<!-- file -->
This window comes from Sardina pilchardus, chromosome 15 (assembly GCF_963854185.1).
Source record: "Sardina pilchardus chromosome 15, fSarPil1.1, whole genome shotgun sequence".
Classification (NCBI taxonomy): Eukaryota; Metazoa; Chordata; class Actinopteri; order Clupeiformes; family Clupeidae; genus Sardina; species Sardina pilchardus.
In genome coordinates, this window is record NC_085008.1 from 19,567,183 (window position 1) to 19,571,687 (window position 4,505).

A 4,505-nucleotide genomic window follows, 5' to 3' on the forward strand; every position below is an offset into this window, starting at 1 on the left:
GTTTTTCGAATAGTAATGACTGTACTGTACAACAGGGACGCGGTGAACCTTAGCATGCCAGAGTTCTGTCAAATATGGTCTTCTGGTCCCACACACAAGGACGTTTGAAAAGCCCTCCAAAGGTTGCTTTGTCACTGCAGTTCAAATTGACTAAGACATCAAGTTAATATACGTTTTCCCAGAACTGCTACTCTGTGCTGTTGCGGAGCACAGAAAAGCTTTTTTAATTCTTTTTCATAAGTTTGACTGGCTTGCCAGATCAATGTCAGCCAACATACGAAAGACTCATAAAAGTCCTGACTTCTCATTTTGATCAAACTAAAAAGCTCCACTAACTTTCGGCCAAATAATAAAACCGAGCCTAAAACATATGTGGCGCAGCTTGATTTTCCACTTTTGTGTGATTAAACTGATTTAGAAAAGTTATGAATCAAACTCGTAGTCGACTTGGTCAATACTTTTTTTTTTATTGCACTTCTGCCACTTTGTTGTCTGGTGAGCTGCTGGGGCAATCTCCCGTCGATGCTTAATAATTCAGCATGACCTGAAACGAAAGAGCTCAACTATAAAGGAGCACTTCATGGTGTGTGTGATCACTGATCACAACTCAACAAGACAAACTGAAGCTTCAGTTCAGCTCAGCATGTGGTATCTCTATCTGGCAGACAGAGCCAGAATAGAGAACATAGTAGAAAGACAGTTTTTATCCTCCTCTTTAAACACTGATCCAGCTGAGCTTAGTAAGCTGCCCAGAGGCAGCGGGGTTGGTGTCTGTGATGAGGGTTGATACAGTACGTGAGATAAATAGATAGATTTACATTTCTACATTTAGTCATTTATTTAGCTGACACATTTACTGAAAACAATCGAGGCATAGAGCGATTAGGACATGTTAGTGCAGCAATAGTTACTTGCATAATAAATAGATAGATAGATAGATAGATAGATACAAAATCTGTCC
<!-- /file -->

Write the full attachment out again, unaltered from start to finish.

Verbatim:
This window comes from Sardina pilchardus, chromosome 15 (assembly GCF_963854185.1).
Source record: "Sardina pilchardus chromosome 15, fSarPil1.1, whole genome shotgun sequence".
Classification (NCBI taxonomy): Eukaryota; Metazoa; Chordata; class Actinopteri; order Clupeiformes; family Clupeidae; genus Sardina; species Sardina pilchardus.
In genome coordinates, this window is record NC_085008.1 from 19,567,183 (window position 1) to 19,571,687 (window position 4,505).

A 4,505-nucleotide genomic window follows, 5' to 3' on the forward strand; every position below is an offset into this window, starting at 1 on the left:
GTTTTTCGAATAGTAATGACTGTACTGTACAACAGGGACGCGGTGAACCTTAGCATGCCAGAGTTCTGTCAAATATGGTCTTCTGGTCCCACACACAAGGACGTTTGAAAAGCCCTCCAAAGGTTGCTTTGTCACTGCAGTTCAAATTGACTAAGACATCAAGTTAATATACGTTTTCCCAGAACTGCTACTCTGTGCTGTTGCGGAGCACAGAAAAGCTTTTTTAATTCTTTTTCATAAGTTTGACTGGCTTGCCAGATCAATGTCAGCCAACATACGAAAGACTCATAAAAGTCCTGACTTCTCATTTTGATCAAACTAAAAAGCTCCACTAACTTTCGGCCAAATAATAAAACCGAGCCTAAAACATATGTGGCGCAGCTTGATTTTCCACTTTTGTGTGATTAAACTGATTTAGAAAAGTTATGAATCAAACTCGTAGTCGACTTGGTCAATACTTTTTTTTTTATTGCACTTCTGCCACTTTGTTGTCTGGTGAGCTGCTGGGGCAATCTCCCGTCGATGCTTAATAATTCAGCATGACCTGAAACGAAAGAGCTCAACTATAAAGGAGCACTTCATGGTGTGTGTGATCACTGATCACAACTCAACAAGACAAACTGAAGCTTCAGTTCAGCTCAGCATGTGGTATCTCTATCTGGCAGACAGAGCCAGAATAGAGAACATAGTAGAAAGACAGTTTTTATCCTCCTCTTTAAACACTGATCCAGCTGAGCTTAGTAAGCTGCCCAGAGGCAGCGGGGTTGGTGTCTGTGATGAGGGTTGATACAGTACGTGAGATAAATAGATAGATTTACATTTCTACATTTAGTCATTTATTTAGCTGACACATTTACTGAAAACAATCGAGGCATAGAGCGATTAGGACATGTTAGTGCAGCAATAGTTACTTGCATAATAAATAGATAGATAGATAGATAGATAGATACAAAATCTGTCC